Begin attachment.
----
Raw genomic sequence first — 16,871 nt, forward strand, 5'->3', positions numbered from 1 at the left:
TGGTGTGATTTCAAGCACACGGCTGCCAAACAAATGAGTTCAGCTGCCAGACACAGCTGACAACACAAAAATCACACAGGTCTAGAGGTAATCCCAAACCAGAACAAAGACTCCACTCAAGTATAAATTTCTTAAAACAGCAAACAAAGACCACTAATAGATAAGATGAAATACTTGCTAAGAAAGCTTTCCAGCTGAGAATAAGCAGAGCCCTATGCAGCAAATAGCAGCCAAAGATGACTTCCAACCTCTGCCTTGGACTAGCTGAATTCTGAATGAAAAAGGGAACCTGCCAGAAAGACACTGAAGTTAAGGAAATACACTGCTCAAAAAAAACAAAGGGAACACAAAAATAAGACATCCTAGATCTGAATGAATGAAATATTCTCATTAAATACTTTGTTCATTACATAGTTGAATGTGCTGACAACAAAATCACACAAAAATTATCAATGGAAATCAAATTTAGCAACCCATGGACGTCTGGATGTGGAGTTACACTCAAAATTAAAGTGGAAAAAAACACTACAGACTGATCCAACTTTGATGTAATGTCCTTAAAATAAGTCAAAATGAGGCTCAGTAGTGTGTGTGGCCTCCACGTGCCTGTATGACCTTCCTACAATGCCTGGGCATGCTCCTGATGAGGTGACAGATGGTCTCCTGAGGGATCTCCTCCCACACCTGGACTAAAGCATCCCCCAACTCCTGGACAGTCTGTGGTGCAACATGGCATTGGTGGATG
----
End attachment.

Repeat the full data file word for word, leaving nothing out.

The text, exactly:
Raw genomic sequence first — 16,871 nt, forward strand, 5'->3', positions numbered from 1 at the left:
TGGTGTGATTTCAAGCACACGGCTGCCAAACAAATGAGTTCAGCTGCCAGACACAGCTGACAACACAAAAATCACACAGGTCTAGAGGTAATCCCAAACCAGAACAAAGACTCCACTCAAGTATAAATTTCTTAAAACAGCAAACAAAGACCACTAATAGATAAGATGAAATACTTGCTAAGAAAGCTTTCCAGCTGAGAATAAGCAGAGCCCTATGCAGCAAATAGCAGCCAAAGATGACTTCCAACCTCTGCCTTGGACTAGCTGAATTCTGAATGAAAAAGGGAACCTGCCAGAAAGACACTGAAGTTAAGGAAATACACTGCTCAAAAAAAACAAAGGGAACACAAAAATAAGACATCCTAGATCTGAATGAATGAAATATTCTCATTAAATACTTTGTTCATTACATAGTTGAATGTGCTGACAACAAAATCACACAAAAATTATCAATGGAAATCAAATTTAGCAACCCATGGACGTCTGGATGTGGAGTTACACTCAAAATTAAAGTGGAAAAAAACACTACAGACTGATCCAACTTTGATGTAATGTCCTTAAAATAAGTCAAAATGAGGCTCAGTAGTGTGTGTGGCCTCCACGTGCCTGTATGACCTTCCTACAATGCCTGGGCATGCTCCTGATGAGGTGACAGATGGTCTCCTGAGGGATCTCCTCCCACACCTGGACTAAAGCATCCCCCAACTCCTGGACAGTCTGTGGTGCAACATGGCATTGGTGGATG